Charts showing geometrically rising prices of increased comfort (economy/premium economy/business/first class plane seats and basic fibre/duck down/goose down pillows)

Entertainment, on the other hand, is a different beast. According to Zambonini, across the wide array of entertainment options from games for their mobile phones to vacations in the tropics, people are willing to pay the same rate: $5 an hour…

Chart showing linear scaling of entertainment prices

He categorized the top 100 U.S. sites by the needs he listed — here’s how they break down:

Pie chart showing breakdown of top 100 US websites by needs fulfilled: Entertainment (30%), Wealth (20%), Education (14%), Esteem (11%), Time (10%), Belonging (6%), Survival (6%), Comfort (2%), Scarcity (1%)

Naturally, such categorization is subjective and had to be drastically simplified, with each site being slotted into a single category. Sites about food were put into the “survival” category, even though a top 100 site on food would probably cover things like gourmet food and wine, which could arguably be put into the “entertainment”, “comfort” and even “esteem” categories.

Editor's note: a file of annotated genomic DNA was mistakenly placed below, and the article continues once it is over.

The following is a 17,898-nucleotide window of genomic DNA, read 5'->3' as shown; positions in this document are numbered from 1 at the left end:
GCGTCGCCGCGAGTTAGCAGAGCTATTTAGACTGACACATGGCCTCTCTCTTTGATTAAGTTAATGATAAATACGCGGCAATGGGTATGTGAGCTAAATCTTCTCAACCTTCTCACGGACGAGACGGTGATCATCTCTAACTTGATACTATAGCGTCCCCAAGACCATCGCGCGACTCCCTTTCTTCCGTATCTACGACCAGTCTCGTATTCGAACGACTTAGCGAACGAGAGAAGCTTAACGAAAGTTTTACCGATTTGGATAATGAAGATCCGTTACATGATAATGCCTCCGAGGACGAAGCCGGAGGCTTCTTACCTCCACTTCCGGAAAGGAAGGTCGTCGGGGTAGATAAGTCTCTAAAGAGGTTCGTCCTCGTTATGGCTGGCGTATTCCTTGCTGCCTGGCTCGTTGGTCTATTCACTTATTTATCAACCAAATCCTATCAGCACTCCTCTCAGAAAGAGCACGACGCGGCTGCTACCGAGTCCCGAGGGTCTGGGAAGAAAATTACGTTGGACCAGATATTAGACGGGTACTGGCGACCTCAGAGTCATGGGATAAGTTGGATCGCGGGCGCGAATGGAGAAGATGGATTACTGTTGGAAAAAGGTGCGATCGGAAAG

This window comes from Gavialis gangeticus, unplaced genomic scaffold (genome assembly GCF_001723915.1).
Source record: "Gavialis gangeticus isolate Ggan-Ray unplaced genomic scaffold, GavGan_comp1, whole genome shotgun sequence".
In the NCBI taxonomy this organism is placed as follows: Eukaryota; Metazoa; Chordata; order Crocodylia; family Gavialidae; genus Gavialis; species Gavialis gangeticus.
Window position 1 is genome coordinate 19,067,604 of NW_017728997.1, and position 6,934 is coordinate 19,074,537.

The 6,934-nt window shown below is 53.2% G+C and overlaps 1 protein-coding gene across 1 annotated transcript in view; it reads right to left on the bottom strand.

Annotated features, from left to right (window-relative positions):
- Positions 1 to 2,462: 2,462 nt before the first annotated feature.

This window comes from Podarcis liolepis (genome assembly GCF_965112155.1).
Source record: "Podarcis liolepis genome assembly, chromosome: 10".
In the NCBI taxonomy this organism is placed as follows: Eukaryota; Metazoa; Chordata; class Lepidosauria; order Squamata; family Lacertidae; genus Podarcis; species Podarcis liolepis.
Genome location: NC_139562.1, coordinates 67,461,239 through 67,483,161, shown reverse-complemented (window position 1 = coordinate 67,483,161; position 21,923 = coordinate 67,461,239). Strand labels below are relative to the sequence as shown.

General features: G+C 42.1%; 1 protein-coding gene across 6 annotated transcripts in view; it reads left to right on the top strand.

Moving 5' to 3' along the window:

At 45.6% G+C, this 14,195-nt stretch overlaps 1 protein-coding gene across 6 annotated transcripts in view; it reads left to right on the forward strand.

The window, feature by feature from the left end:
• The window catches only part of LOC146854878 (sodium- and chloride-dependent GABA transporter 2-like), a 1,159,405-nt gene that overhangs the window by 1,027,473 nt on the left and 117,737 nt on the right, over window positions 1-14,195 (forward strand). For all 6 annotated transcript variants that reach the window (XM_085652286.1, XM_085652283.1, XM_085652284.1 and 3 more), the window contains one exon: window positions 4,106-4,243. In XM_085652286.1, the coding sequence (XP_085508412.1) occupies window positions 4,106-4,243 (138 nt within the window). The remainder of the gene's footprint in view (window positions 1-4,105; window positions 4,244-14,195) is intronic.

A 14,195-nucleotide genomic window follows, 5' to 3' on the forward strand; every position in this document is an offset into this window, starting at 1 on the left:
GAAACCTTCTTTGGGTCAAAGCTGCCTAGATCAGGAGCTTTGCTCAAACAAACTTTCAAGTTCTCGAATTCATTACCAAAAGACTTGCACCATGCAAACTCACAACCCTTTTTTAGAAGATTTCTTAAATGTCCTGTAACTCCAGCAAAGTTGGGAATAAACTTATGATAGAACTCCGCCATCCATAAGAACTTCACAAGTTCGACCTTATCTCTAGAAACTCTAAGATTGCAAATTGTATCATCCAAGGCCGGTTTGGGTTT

He closes the article with a series of questions that you should ask about your application, such as “Does my app allow the user to do something more quickly?”, “Does my app allow the user to express their creativity?”, “Does my app provide entertainment for the user?” and so on. Your should be able to answer “yes” to at least one of these questions, and better still, you should be able to explain why.


This article also appears in Canadian Developer Connection.


Qixing’s Big Move

Good Luck, Qixing!